Over the next few years, we are also going to see more and more LEDs. We are going to begin to see more safety features that will be incorporated into the software with touchscreens. For example, you may have a patient who came in for treatment of a wart so the technician turns the dynamic cooling device off. Then, your next patient is coming for treatment of a port wine stain and the technician forgets to turn the DCD back on and the patient gets a blister from the very first pulse. What if there was a tool that provided a warning signal indicating that the DCD was off? Actually that feature is already built into one popular pulsed dye laser.
What about photon recycling? This is a way to capture some of the photons that were wasted. Whenever we use a laser much of the energy is reflected back off the skin surface. By recycling the energy we have a second chance to use those photons. This preserves energy and puts less stress on the system. We will also see more and more scanning technologies as they are becoming increasingly robust. In the future, we will probably see scanners that will find the target and treat it.
Another concept that Dr Ross discusses is the TRASER (Total Reflection Amplication of Spontaneous Emission of Radiation). The traser is not a laser, nor an IPL. This is one device with many wavelengths that is tunable, has high peak power and variable pulse duration. This device is actually less expensive than a laser and you can change the dye very quickly. The traser uses total internal reflection. We know that if we take light beyond a critical angle, the light will come back towards the same direction.
Overall, with lasers in dermatology, you only have to know the chromophore spectra of three targets: blood, melanin, and water. If you know the relative absorption for specific wavelengths for these three targets, you will be a fairly well-armed laser surgeon.
When you model a laser-tissue interaction, you want to look (in your mind) at the way that the light propagates through the skin to the target. You have to get the light to the target. Then, depending on the pulse duration and the wavelength you’re going to have a certain amount of temperature increase leading to a response from that target due to the temperature and time combination.
What about skin optics? It’s important that you determine the penetration, the absorption and scattering, and the internal dosimetry.
Laser Tissue Interaction Types
There are different types of interactions. The main type that we use in dermatology is thermal, in that we are basically converting light into heat. Other types of interactions include mechanical, chemical, and plasma. Dr Ross feels that one of best ways to learn about laser tissue interaction is through laser hair reduction. The laser comes down, and a certain amount of the light is going to reach the hair bulb, based on the optical properties of the skin. Typically for 1064nm, about 30 percent of the light is going to get about 3mm down which is the typical depth for a hair follicle. Depending on the pulse width, the wavelength, and the fluence, you will have a certain temperature elevation of that hair bulb and some of that heat is going to diffuse to the surrounding skin. So long as the temperature and the time combination is relatively small, you won’t have too much collateral damage—you will only damage the hair follicle.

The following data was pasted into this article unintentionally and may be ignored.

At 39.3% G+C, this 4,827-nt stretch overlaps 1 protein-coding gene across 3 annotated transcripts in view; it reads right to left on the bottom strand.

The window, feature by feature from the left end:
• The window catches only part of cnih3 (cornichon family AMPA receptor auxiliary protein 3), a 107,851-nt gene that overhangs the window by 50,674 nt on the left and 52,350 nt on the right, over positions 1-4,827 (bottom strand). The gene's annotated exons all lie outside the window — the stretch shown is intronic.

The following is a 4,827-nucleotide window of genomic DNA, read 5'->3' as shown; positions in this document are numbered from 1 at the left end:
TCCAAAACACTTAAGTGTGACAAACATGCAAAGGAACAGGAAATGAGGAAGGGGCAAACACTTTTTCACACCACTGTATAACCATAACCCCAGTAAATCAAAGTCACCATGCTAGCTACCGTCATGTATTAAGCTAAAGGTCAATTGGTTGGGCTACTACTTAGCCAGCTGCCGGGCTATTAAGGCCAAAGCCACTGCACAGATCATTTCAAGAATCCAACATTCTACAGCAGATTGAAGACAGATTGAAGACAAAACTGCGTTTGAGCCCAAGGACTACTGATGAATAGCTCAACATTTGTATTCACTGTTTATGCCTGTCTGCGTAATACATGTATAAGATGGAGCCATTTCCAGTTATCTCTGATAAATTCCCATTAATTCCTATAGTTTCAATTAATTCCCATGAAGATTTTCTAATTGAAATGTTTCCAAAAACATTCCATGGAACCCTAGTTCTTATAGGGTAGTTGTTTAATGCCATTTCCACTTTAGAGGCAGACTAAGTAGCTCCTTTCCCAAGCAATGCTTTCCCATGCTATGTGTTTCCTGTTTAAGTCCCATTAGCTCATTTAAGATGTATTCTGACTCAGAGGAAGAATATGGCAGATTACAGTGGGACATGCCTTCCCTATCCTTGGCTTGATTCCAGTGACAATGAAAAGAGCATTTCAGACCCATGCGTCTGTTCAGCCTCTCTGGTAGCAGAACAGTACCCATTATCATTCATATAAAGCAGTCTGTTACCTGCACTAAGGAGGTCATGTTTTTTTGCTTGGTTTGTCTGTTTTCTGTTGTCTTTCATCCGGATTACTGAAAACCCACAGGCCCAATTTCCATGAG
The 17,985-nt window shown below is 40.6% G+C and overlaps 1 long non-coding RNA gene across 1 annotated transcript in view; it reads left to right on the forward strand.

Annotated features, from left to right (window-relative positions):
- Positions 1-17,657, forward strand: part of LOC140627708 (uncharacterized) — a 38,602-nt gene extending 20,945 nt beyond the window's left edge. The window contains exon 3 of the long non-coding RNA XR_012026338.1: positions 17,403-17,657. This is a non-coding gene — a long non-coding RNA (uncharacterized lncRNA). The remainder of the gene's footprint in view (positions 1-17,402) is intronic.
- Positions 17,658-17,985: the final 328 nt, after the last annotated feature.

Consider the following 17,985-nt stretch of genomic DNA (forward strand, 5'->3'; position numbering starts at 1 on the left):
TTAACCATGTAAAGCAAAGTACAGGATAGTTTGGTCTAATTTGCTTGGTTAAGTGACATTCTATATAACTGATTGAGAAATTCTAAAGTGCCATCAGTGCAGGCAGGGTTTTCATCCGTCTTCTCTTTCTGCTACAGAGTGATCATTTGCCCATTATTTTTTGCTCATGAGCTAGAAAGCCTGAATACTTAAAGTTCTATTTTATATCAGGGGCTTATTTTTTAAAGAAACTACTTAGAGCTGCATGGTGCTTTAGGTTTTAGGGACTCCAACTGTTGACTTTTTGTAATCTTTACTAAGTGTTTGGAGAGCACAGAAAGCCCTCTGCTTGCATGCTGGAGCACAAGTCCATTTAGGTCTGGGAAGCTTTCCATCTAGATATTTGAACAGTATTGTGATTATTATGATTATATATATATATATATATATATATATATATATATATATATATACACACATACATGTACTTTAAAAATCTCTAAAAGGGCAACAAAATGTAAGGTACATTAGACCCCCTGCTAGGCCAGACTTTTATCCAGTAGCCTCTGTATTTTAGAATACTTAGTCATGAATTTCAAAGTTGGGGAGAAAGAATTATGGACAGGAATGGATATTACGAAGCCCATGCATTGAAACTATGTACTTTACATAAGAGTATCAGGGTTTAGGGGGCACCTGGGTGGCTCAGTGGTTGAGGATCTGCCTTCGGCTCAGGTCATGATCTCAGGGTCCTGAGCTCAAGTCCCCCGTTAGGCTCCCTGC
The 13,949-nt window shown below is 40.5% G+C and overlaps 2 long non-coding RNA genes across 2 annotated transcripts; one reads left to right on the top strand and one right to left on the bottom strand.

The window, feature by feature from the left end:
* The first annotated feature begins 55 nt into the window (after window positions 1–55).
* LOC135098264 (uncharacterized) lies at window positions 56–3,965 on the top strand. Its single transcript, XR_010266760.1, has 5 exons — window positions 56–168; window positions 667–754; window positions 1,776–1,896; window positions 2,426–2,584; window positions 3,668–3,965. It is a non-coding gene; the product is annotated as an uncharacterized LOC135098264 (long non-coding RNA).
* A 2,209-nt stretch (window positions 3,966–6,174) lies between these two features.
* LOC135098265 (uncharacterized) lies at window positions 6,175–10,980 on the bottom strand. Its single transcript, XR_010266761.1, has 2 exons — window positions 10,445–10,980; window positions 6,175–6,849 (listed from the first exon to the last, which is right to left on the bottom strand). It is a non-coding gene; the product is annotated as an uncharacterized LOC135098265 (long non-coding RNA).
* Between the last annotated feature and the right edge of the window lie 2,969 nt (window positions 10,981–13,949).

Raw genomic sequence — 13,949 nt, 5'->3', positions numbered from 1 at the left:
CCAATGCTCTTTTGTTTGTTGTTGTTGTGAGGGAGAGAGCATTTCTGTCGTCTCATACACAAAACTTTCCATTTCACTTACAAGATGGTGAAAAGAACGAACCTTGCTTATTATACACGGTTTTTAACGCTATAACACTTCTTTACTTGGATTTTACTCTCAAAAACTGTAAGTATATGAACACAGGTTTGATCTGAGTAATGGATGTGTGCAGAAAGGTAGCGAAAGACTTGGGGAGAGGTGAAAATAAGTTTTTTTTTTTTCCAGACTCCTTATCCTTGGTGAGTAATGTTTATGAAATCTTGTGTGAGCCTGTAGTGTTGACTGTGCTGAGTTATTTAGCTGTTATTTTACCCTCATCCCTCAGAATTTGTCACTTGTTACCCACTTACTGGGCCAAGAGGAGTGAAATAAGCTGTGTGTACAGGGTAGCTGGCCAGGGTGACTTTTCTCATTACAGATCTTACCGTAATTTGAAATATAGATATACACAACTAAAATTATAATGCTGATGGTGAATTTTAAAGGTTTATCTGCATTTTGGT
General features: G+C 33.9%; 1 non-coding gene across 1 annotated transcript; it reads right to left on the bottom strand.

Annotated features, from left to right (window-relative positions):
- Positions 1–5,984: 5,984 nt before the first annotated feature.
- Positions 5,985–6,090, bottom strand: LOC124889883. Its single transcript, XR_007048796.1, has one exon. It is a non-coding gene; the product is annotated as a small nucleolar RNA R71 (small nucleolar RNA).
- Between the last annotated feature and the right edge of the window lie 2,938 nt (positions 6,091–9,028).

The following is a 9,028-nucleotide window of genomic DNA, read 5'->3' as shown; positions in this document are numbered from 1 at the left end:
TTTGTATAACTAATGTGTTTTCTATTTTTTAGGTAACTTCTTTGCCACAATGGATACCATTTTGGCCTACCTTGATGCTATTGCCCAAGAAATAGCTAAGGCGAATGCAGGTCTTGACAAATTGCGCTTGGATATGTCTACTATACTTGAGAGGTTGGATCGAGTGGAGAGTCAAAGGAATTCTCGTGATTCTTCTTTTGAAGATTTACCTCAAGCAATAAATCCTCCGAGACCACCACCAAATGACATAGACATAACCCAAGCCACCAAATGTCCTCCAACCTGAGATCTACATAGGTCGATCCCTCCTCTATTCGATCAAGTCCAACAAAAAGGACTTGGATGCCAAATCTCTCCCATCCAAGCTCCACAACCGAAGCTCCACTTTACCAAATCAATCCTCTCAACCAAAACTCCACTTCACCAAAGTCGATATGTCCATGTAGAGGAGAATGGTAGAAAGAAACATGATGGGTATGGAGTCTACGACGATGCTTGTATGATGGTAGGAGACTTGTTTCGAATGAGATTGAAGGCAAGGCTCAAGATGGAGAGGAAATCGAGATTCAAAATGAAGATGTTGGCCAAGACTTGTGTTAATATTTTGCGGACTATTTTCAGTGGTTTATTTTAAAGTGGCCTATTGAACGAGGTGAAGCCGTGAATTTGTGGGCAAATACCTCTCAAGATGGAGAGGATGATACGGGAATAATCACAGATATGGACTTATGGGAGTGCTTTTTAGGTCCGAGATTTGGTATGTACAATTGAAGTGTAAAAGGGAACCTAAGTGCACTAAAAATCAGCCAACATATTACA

Selective photothermolysis was a formal termed coined by Dr Rox Anderson 32 years ago. What it says is that if you have the right wavelength, the right pulse duration, the right target, and sufficient energy, you will achieve extreme localized heating. This really revolutionized the way in which we treat vascular and pigmented lesions.
As a dermatologist, you should always remember the graph below, where the wavelength is on the X axis, and you have the relative chromophore absorption in the Y axis. If so, you will be a well-armed laser surgeon. Just like a neurologist looking at an EEG and a cardiologist looking at an EKG, this should be second nature to you.
How can we exploit laser physics? An example of this is a scar. When we have a scar, there is usually some feature that makes it different from the surrounding skin. You can take a laser and exploit that, whether its redness or pigment in the scar.
This is the temperature equation that basically tells us how hot targets get…the temperature elevation of any target is proportional to the relative absorption of that target for that wavelength of light times the energy div over by a constant. This is very simple concept as its basically energy balanced. Where is the equation??
As you go to longer pulses, the selectivity of the heating becomes poorer but the violent nature of it becomes less.
Dr Ross states that we are still woefully poor at targeting fat, whether it’s radiofrequency or laser. There are a couple of wavelengths that can be useful for exploiting fat; 1210nm and 1720nm. Those are the wavelengths where fat absorption is in excess of water absorption. However, the ratio of absorption from fat to water is only 1.2 or 1.1 to 1. When we treat a vascular lesion, our absorption rate for the blood is more like 100 to one vs water. So relatively speaking, fat shows poor selectivity, but if you deliver heating and cooling right, there is some selectivity for fat absorption.
Other Key Points
With regards to cooling and heating, we always want to preserve the epidermis and a dynamic cooling device can do so. It is also important to know the photochemistry with regards to chemical reactions and pay attention to these reactions; an example of this can be seen with patients who have previously been on Gold.
Microwaves and Radiofrequency
Microwave and radiofrequency devices are becoming increasingly commonplace within our armamentarium. They rely on heating water, the resistance of water molecules turning causes heat. The microwave device is around 6GHz. Problems like underarm sweat can be treated with systems like MiraDry. Basically what happens is that the microwaves come down and there is a discontinuity of the dermal-fat junction and it heats up the sweat glands about 4mm below the skin. MiraDry offers another application in clinical practice and can complement other procedures. It also has little downtime.
We are going to begin to see more and more radiofrequency (RF) reactions. It is important to understand SAR, i.e., the specific absorption rate at which energy is absorbed when exposed to an RF electric field. By delivering the right time and the right temperature, one can establish very nice reliable heating of the skin.
MauiDerm News Editor- Judy Seraphine